Lung (pulmonary) angiogram is used to evaluate the arteries that lead to the lungs (pulmonary arteries) and the blood vessels within the lungs. It can also detect narrowing or a blockage in a blood vessel that slows or prevents blood flow. Angiogram pictures can be produced on regular X-ray films or stored as digital images in a computer.

Stress Testing

Adenosine Stress Test - Adenosine has been proven to be a very accurate and safe method of obtaining information. The effect of adenosine on blood vessels can allow for the detection of blockages in the heart’s blood vessels when combined with nuclear images of the heart muscle obtained before and after the adenosine is given.

Dobutamine Stress Test - This is a test that combines an ultrasound study of the heart with a pharmacological stress test. It looks at how the heart functions when it is made to work harder. A stress test usually involves exercising, either on a treadmill or stationary bike. For patients who are unable to exercise adequately, the test may be performed with a drug called Dobutamine. Dobutamine has an effect on the heart similar to exercise.

Nuclear Stress Testing - Nuclear testing involves the injection of a radioactive isotope through an IV. The isotope travels in the bloodstream and through the coronary arteries until it is picked up by the heart muscle cells. The areas of the heart that have an adequate blood supply pick up the tracer right away and more completely. Areas that do not have adequate blood supply pick up the tracer very slowly or not at all. A computer processes the information and produces the images of the radioactivity distributed in the heart. These images allow the doctor to compare the amount of blood flowing through the heart muscle during stress and at rest.

Exercise Stress Test - An exercise stress test, sometimes called a treadmill test, can help your doctor find out how well your heart handles work. As your body works harder during the test, it requires more oxygen, so the heart must pump more blood. The test can show if the blood supply is reduced in the arteries that supply the heart. Blood supply levels can also indicate coronary artery disease, a possible heart-related cause of symptoms such as chest pain, shortness of breath or lightheadedness, to check the effectiveness of past procedures, and to help predict the risk of a heart attack. The stress test results also help doctors know the kind and level of exercise appropriate for a patient. Depending on the results of the exercise stress test, the physician may recommend more tests such as a nuclear stress test or cardiac catheterization.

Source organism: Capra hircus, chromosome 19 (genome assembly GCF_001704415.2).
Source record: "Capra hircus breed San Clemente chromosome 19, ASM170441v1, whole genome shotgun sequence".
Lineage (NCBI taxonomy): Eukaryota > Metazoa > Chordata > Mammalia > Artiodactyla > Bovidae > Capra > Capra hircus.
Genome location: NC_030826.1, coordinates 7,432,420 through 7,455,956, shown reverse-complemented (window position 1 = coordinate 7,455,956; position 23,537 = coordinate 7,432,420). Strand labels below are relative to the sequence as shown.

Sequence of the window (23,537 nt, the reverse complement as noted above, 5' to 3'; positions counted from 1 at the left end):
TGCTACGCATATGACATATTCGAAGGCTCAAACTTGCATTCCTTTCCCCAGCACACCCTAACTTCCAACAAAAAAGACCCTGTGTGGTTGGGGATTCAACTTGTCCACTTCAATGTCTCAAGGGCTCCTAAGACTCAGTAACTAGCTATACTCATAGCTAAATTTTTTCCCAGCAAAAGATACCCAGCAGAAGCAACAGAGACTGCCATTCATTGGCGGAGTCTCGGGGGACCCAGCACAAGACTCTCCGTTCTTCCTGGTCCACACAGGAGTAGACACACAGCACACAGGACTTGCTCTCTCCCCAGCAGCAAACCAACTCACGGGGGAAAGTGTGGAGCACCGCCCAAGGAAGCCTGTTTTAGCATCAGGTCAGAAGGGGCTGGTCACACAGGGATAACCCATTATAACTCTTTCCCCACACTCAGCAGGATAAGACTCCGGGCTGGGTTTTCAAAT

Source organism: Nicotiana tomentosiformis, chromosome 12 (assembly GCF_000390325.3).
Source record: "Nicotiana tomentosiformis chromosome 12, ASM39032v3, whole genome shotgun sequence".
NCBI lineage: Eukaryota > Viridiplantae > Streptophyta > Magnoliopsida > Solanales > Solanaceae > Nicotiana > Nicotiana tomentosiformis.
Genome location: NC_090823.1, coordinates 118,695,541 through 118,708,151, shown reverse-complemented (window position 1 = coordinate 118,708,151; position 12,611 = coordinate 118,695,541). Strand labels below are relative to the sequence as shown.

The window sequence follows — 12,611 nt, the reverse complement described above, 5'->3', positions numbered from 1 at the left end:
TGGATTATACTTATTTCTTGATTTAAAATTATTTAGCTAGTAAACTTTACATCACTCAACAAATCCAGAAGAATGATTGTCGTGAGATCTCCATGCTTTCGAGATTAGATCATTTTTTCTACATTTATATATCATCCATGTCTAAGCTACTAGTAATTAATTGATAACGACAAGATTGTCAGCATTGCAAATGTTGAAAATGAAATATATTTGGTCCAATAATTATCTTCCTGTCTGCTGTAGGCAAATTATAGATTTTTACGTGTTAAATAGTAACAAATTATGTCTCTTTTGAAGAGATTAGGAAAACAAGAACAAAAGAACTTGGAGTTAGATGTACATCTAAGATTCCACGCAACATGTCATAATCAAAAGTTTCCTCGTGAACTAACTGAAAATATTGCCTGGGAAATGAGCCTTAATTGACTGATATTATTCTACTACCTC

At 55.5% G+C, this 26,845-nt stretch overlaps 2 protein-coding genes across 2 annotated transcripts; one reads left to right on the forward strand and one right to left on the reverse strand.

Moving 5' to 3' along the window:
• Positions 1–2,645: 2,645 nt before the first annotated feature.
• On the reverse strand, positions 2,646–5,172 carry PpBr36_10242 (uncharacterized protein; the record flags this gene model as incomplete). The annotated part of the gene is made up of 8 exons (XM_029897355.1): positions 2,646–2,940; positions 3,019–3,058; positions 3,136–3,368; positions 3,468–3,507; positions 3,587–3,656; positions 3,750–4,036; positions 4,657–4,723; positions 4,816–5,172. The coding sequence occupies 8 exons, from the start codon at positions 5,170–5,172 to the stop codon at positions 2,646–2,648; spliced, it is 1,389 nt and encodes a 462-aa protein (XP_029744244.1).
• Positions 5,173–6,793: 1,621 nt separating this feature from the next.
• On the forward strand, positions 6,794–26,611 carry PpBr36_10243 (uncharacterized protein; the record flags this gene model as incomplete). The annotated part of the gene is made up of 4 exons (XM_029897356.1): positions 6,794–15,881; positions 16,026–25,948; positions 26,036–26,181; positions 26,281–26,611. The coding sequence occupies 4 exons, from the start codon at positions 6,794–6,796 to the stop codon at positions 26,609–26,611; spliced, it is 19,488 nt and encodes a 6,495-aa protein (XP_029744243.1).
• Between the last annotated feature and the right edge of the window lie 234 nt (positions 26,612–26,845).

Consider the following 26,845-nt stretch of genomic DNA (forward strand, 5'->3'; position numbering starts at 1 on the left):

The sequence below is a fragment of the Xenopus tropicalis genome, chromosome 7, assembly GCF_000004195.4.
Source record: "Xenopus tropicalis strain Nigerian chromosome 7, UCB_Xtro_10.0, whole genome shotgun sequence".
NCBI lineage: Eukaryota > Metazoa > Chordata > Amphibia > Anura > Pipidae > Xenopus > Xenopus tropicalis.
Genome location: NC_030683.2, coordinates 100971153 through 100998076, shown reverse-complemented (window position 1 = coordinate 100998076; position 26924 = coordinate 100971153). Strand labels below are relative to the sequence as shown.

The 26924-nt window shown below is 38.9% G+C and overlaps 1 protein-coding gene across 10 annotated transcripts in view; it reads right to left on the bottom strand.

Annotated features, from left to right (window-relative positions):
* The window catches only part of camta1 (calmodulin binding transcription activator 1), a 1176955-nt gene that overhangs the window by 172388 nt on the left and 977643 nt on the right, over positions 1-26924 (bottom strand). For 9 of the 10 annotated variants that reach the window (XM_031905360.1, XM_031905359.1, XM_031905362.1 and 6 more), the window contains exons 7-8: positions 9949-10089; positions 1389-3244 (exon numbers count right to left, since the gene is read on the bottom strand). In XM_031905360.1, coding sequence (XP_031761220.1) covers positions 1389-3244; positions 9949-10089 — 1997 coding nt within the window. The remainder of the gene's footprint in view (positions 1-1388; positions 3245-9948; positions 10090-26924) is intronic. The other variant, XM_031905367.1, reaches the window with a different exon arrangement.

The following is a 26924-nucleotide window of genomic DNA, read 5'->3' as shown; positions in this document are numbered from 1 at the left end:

Stress Echocardiogram - This test involves a transthoracic echocardiogram both before and after your heart is stressed either by having you exercise or by injecting a medication (dobutamine) that makes your heart beat harder and faster. A stress echocardiogram is usually done to determine whether you may have a significantly reduced flow of blood to your heart (coronary artery disease).

Transesophageal Echocardiogram (TEE)

For a Transesophageal Echocardiogram (TEE), the transducer is passed down the esophagus instead of being moved over the outside of the chest wall. TEE shows clearer pictures of your heart, because the transducer is located closer to the heart and because the lungs and bones of the chest wall do not interfere with the sound waves produced by the transducer. This test requires a sedative and an anesthetic applied to the throat to ease discomfort.


Ultrasound is a test that uses reflected sound waves to produce an image of organs and other structures in the body. It does not use X-rays or other types of possibly harmful radiation.

For ultrasound testing, gel or oil is applied to the skin to help transmit the sound waves. A small, hand-held instrument called a transducer is passed back and forth over the area of the body being examined. The transducer sends out high-pitched sound waves (above the range of human hearing) that are reflected back to the transducer. A computer analyzes the sound waves and converts them into a picture that is displayed on a TV screen. The picture produced by ultrasound is called a sonogram, echogram, or ultrasound scan. Pictures or videos of the ultrasound images may be made for a permanent record.

For more information on Pomona Valley Hospital Medical Center's Stead Heart & Vascular Center, please call 909.865.9858.